Can Diabetes Medications Cause Bowel or Urinary Incontinence?

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Key Takeaways:

  • Studies show that some diabetes medications, such as Metformin and SGLT-2 inhibitors, may cause urinary or bowel incontinence.
  • Diabetes medications may also cause constipation, urinary tract infections, and yeast infections.
  • There are many strategies that can be used to treat urinary or bowel incontinence.

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While the focus of diabetes treatment is typically centered around blood sugar levels, we shouldn’t forget about the lesser-known side effects that individuals with diabetes may face.

Incontinence is an unexpected and often uncomfortable side effect of diabetes medications that some encounter.

Let’s explore the connection between these 2 conditions so you can understand and treat your symptoms.

Can Diabetes Medications Cause Bowel or Urinary Incontinence?

Individuals with diabetes already face an increased risk of bladder issues due to the condition’s ability to cause muscle and nerve damage in the bladder. Unfortunately, certain diabetes medications that control blood pressure in those with type 1 diabetes and type 2 diabetes can also cause:

  • Urinary incontinence.
  • Explosive diarrhea (bowel incontinence).
  • Constipation
  • Urinary tract infections (UTIs).
  • Yeast infections

What Is Incontinence?

Urinary incontinence is the loss of bladder control. There are different types of urinary incontinence, including:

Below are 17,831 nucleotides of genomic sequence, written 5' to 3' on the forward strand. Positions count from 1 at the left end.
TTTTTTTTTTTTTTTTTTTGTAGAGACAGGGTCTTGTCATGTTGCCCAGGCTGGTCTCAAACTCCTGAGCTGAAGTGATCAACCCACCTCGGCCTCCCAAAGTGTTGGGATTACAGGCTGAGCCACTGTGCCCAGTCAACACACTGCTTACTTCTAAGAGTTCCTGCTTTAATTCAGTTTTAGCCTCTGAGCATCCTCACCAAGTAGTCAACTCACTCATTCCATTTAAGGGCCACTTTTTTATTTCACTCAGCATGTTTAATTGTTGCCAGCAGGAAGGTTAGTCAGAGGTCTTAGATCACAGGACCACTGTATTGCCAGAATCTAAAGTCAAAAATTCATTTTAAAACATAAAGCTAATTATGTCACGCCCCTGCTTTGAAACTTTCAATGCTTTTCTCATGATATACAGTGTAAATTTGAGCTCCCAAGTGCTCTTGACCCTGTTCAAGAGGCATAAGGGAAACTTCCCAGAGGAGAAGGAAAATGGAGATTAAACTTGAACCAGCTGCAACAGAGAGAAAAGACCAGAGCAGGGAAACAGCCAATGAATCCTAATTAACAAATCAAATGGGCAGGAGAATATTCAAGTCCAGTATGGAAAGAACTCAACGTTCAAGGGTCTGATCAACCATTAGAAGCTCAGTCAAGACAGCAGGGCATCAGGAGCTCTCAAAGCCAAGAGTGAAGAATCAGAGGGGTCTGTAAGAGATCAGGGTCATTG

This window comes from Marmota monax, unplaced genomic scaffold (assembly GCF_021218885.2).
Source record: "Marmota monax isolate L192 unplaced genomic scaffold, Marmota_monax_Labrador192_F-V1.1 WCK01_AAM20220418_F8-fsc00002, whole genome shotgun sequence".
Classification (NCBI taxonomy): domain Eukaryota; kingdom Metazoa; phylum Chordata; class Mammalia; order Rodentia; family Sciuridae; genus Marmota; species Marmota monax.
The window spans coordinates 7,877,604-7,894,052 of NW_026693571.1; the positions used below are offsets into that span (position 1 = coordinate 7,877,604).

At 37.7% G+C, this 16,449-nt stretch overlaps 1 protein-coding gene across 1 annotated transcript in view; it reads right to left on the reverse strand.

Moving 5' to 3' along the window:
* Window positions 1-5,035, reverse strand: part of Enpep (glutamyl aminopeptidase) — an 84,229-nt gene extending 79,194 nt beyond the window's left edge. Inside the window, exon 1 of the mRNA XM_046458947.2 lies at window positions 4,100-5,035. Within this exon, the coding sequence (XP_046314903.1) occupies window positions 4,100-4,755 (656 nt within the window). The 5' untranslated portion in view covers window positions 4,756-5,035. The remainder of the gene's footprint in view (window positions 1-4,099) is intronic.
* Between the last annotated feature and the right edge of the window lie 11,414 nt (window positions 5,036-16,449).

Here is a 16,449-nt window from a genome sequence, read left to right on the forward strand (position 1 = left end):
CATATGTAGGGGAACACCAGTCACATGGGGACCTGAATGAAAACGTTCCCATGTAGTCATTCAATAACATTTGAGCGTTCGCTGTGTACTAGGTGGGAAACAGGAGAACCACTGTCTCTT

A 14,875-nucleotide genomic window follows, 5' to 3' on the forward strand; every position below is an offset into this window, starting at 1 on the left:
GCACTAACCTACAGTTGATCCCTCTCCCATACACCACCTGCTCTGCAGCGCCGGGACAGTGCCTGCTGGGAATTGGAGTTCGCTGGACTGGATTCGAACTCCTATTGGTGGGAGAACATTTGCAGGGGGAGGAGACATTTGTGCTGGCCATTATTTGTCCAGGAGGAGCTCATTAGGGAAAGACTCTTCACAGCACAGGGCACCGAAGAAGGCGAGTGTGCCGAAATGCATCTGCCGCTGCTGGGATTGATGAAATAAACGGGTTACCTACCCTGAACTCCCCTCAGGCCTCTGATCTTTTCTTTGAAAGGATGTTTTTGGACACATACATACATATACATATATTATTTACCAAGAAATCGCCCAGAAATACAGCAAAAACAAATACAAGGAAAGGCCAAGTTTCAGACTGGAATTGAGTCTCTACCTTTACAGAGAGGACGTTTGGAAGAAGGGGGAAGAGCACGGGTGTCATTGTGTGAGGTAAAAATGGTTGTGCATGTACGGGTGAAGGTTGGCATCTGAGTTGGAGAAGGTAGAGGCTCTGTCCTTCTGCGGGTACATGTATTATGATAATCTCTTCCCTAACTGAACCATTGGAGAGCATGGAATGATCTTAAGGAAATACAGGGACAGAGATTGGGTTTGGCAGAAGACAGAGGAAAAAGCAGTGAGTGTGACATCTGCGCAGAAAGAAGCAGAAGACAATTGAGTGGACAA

• Stress Incontinence: Leaking urine when sneezing, coughing, laughing, exercising, or lifting heavy objects.
  • Overactive bladder (OAB) / Urge incontinence: Feeling the intense and sudden urge to urinate more frequently than usual, leading to increased trips to the restroom or bladder leaks.

Bowel incontinence is the loss of bowel control, resulting in leakage.

Which Diabetes Medications Cause Incontinence?

SGLT-2 Inhibitors

SGLT-2 inhibitors work by pushing glucose into the urine to be voided before it is taken up again by the kidneys.

These medications increase urine output, which is why individuals taking them experience incontinence-related symptoms, such as increased urges to urinate and frequent urination. SGLT-2 inhibitors also come with the side effect of genital infections due to the presence of glucose creating the perfect conditions for bacteria to grow.

Incontinence-Related Side Effects:

  • Increased urge to urinate (OAB).
  • Frequent urination (OAB).
  • Nocturia
  • UTIs
  • Yeast infections.

Medication Names:

  • Farxiga
  • Jardiance
  • Invokana
  • Steglatro
  • Brenzavvy

Metformin